It seems
inevitable that all the great groups split up: A Tribe Called Quest, NWA, Pete Rock &
CL Smooth, Gang Starr, Brand Nubian, EPMD
and the list goes on. While Little
‘s split was more like The
with the third of the trio leaving, 9th Wonder was a lot more important than Kool Ass Fashion. Public opinion on Little Brother has taken an interesting path. After The Listening plenty of folks seemed to
think that Phonte and Pooh were unworthy of 9th’s silky
instrumentals. While I never bought that, Phonte‘s
huge improvement by The Minstrel Show
killed any of that talk anyway. Critics were now firmly diggin at Pooh, with some grumblings that 9th needed to switch his style up.

it’s time for the Getback, LB is off Atlantic and 9th is no longer
a part of the group. Pooh in the
meantime, is out for some getback of his own, making huge strides as an emcee
for album number three. This is evident from the album’s very first verse when Pooh out with the viciousness; “they talk about us not using the word nigga/I
wanna speak about some issues much bigga/like most black folks live below the poverty
line/and they wonder why the fuck we attracted to crime/got niggas shootin’
niggas at the drop of a dime/babies in the street dying way before their
time/many single parent mothers pack the welfare line.”
 Not to be outdone, Phonte lets his presence be felt over Illmind‘s energetic instrumental; “they tryin to blame this rap shit
for all of our ills/like I can stick you up with mic/like I can rape you with a
verse or use a verb as a knife/like before Kool Herc everything was
alright/like I wasn’t calling black women hoes before Rapper’s Delight/shiit,
that’s just idiot talk, this whole shit is a farce/I refuse to be hip hop’s pallbearer/had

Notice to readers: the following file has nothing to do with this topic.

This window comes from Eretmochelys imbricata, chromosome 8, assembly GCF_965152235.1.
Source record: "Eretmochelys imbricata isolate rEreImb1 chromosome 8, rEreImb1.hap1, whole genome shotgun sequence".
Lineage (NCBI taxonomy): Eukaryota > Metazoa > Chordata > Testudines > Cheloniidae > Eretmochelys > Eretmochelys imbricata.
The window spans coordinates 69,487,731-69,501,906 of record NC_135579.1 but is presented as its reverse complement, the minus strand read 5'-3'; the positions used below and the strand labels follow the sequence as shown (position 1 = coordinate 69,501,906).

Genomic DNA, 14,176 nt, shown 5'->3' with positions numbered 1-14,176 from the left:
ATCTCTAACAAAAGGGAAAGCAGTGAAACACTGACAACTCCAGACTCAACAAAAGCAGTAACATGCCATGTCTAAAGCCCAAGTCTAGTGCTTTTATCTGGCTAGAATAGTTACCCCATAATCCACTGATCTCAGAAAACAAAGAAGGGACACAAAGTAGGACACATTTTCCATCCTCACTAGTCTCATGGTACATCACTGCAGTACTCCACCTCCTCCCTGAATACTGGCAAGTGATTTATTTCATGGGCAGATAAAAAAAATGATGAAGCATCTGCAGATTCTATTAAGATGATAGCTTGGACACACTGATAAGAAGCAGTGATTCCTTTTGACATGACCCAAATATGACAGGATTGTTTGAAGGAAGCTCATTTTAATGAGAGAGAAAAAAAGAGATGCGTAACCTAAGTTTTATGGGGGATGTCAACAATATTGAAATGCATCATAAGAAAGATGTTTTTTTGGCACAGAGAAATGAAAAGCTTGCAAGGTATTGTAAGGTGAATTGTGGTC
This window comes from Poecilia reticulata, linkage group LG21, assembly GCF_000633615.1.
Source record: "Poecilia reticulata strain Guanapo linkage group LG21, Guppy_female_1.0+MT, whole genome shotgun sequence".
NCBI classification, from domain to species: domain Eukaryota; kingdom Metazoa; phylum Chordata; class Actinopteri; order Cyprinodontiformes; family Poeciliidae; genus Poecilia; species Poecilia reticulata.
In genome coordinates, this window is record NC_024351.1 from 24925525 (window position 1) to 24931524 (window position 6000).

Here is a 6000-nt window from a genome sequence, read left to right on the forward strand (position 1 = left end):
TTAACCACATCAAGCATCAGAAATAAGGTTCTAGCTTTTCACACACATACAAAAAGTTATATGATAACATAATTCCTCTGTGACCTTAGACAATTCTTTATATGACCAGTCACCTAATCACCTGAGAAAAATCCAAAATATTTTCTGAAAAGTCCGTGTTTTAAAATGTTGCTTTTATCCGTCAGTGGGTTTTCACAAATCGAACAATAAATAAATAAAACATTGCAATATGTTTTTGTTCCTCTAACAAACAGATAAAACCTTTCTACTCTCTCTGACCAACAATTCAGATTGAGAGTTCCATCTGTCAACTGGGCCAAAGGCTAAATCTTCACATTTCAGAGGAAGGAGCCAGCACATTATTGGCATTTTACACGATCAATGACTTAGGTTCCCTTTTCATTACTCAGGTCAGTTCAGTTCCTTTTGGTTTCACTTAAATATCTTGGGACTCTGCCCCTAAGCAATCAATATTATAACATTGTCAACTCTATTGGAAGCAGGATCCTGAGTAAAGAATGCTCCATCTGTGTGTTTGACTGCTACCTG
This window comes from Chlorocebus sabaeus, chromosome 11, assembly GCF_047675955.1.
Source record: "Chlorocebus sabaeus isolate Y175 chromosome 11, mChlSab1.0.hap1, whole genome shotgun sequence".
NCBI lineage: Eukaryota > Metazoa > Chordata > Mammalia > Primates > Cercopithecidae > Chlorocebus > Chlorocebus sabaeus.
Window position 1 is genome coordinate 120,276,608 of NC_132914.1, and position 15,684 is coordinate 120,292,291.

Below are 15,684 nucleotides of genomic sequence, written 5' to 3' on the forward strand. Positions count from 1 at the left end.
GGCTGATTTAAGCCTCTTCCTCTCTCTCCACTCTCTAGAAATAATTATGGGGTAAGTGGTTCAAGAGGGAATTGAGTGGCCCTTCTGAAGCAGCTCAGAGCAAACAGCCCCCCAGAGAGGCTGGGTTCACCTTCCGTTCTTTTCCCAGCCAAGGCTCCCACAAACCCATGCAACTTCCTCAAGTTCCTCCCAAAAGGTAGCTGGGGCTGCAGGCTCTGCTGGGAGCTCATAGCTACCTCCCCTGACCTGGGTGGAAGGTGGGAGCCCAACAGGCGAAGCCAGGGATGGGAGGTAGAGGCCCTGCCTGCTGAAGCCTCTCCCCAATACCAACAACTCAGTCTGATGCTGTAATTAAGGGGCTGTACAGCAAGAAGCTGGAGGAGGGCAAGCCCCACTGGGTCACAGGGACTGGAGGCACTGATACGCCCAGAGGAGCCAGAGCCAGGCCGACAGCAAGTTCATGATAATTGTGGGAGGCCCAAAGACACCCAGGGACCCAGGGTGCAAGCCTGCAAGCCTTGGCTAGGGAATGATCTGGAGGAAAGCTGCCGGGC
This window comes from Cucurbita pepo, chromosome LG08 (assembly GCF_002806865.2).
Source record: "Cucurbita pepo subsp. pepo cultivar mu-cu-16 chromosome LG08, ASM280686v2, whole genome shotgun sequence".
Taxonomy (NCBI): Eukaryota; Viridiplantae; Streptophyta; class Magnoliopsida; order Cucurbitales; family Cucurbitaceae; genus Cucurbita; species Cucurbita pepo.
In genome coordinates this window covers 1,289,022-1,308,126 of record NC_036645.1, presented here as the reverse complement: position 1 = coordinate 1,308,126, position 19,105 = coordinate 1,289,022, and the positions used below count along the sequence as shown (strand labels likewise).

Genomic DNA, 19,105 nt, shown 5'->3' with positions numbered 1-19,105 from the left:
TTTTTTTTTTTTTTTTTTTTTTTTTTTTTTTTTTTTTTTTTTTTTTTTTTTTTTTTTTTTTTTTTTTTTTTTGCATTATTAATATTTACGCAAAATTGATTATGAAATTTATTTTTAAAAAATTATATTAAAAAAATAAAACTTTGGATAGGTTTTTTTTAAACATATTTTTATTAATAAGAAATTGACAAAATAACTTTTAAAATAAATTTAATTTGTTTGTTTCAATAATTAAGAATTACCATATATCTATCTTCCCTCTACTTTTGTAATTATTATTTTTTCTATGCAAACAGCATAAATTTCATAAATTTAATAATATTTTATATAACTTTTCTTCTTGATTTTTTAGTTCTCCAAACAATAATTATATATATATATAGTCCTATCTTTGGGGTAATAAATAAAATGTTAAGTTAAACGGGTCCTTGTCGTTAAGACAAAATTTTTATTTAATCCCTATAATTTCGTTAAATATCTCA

to tell my son to cut that bullshit off, them ain’t videos there that’s psychological

Illmind – who handles the production on nearly half the album –
keeps things poppin’ with lead single Good
. Driven by triumphant horns, the track is the most glaring example
of LB’s “new direction” as it is in fact a club song. True to form, they
continue to rap from the perspective of “real” people and do not make allusions
to making anything rain or supermaning any hoes. Fellow Justus Leaguer Khrysis chimes in with After The Party, a clever follow up to the Nottz-produced mixtape favorite Life
of the Party
. Unfortunately, the sequel doesn’t come close to the original
as Khysis delivers and
uncharacteristically tired beat. Speaking of Nottz, he doesn’t exactly blow the
doors off on the albums other club jam, Two Step Blues. Not a bad song by any
means, just could do without it.

assured, those are the only moments that aren’t quite up to par. Illmind really shows out, clearly
making the best of the opportunity. Can’t
Win For Losing
is likely the LP’s best cut, both for Illmind‘s production and for Phonte
and Pooh‘s poignant assessment of
their recent career arch. That Ain’t Love
is another standout that is very reminiscent of a 9th Wonder beat. Funny enough, the real 9th‘s
lone production (Breakin’ My Heart),
doesn’t sound much like a 9th
beat. Go figure. It’s a dope track though, if fans can get over the Lil’ Wayne appearance (who certainly
doesn’t do anything to impress here). Tay
and Pooh discuss the art of pulling
chicks over a beautifully understated Hi-Tek
beat with the always incredible Dion
on the hook.

like two of the year’s finest albums in Graduation
and Finding Forever, Getback is short, just clocking in with
11 songs. More importantly, Getback
is different. Much like Phonte
explains at the beginning of Dreams
(where he delivers

a contender for verse of the year), this shit is supposed to
be different. Without 9th
anchoring the album, it most definitely has a different feel. Not anything too
radical, but surely more dynamic. I would rank it somewhere between The Minstrel Show and The Listening at this point, but we’ll
see how it plays in time. Either way, whomever, whatever or where ever they
were getting back, they got it.